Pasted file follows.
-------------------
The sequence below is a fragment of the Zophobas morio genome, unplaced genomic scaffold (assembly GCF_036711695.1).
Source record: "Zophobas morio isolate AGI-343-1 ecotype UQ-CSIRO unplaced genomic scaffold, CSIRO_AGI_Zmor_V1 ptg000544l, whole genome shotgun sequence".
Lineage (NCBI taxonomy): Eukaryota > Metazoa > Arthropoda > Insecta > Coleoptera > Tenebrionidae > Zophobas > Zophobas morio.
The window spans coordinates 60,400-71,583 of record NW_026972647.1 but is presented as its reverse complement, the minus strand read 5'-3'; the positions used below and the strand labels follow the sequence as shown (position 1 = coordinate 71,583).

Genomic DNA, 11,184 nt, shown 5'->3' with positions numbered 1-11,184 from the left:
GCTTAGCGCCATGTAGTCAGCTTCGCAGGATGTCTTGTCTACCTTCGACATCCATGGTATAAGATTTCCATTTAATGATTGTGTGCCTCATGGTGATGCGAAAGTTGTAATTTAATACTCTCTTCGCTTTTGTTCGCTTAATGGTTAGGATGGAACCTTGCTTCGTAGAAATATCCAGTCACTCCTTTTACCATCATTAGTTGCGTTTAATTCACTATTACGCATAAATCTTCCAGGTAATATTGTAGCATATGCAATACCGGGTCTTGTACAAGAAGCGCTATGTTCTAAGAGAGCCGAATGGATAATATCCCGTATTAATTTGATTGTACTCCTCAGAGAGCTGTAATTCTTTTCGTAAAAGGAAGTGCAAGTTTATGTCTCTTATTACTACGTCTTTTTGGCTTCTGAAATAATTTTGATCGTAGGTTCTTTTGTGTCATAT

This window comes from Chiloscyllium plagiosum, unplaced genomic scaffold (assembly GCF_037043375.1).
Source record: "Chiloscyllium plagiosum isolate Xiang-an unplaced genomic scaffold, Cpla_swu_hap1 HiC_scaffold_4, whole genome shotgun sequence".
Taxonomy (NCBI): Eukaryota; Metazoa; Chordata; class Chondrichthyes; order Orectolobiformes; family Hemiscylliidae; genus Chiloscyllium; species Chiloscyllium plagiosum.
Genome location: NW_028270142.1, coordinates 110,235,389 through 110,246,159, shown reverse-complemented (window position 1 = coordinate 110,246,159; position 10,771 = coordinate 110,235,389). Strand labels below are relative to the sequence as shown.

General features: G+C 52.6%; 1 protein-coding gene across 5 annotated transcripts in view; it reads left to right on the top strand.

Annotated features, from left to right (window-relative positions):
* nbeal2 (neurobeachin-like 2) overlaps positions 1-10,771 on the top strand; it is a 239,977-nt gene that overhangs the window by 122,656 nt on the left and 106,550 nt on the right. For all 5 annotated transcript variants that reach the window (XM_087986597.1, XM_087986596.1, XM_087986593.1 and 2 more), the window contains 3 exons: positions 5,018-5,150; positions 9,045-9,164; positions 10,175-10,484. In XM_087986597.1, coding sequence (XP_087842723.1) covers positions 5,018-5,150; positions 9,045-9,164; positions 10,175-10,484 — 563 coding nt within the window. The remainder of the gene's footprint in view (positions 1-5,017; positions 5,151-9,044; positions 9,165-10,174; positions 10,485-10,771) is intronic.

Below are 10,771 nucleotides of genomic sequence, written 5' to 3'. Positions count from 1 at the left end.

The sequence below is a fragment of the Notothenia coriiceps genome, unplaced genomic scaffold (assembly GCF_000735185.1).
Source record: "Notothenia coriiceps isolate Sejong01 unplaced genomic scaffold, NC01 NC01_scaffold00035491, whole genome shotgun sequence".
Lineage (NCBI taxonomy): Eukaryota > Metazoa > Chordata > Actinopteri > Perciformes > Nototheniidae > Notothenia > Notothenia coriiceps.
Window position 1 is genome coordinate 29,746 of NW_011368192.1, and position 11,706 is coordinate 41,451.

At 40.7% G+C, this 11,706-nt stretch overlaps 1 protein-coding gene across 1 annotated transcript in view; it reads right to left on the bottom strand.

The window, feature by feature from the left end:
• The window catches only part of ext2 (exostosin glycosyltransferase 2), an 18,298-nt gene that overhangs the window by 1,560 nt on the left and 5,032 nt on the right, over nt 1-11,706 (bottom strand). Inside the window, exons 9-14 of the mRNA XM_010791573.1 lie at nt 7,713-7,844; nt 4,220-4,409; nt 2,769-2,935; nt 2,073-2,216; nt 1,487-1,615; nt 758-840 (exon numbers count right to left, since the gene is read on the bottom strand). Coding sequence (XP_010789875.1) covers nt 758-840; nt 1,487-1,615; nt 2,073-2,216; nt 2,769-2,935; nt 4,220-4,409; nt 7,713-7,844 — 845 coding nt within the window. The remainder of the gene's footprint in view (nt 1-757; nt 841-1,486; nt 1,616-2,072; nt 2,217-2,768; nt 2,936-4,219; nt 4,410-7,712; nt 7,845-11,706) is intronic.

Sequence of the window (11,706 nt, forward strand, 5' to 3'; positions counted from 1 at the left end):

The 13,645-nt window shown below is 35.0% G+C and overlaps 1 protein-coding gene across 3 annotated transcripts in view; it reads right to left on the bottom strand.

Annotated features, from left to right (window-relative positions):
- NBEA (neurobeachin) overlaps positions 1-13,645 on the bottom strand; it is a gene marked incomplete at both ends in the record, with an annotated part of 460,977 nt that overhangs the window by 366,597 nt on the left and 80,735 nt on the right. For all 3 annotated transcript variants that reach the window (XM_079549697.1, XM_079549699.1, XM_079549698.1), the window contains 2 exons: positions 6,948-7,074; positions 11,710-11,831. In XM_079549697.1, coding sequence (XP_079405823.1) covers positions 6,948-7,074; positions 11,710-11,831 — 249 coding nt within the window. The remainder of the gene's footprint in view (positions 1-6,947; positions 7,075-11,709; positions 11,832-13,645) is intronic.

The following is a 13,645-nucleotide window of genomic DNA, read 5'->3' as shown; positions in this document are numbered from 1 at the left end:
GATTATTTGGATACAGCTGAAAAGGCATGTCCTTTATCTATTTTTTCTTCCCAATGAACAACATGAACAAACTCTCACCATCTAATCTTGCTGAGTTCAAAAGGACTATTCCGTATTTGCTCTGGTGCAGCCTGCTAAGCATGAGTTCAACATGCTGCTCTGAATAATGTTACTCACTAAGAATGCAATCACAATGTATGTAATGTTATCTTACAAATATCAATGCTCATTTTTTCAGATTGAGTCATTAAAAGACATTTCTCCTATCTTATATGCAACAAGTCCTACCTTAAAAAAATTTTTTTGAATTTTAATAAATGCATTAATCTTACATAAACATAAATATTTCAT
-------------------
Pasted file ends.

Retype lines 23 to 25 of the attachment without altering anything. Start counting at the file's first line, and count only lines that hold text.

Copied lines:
The 13,645-nt window shown below is 35.0% G+C and overlaps 1 protein-coding gene across 3 annotated transcripts in view; it reads right to left on the bottom strand.

Annotated features, from left to right (window-relative positions):
- NBEA (neurobeachin) overlaps positions 1-13,645 on the bottom strand; it is a gene marked incomplete at both ends in the record, with an annotated part of 460,977 nt that overhangs the window by 366,597 nt on the left and 80,735 nt on the right. For all 3 annotated transcript variants that reach the window (XM_079549697.1, XM_079549699.1, XM_079549698.1), the window contains 2 exons: positions 6,948-7,074; positions 11,710-11,831. In XM_079549697.1, coding sequence (XP_079405823.1) covers positions 6,948-7,074; positions 11,710-11,831 — 249 coding nt within the window. The remainder of the gene's footprint in view (positions 1-6,947; positions 7,075-11,709; positions 11,832-13,645) is intronic.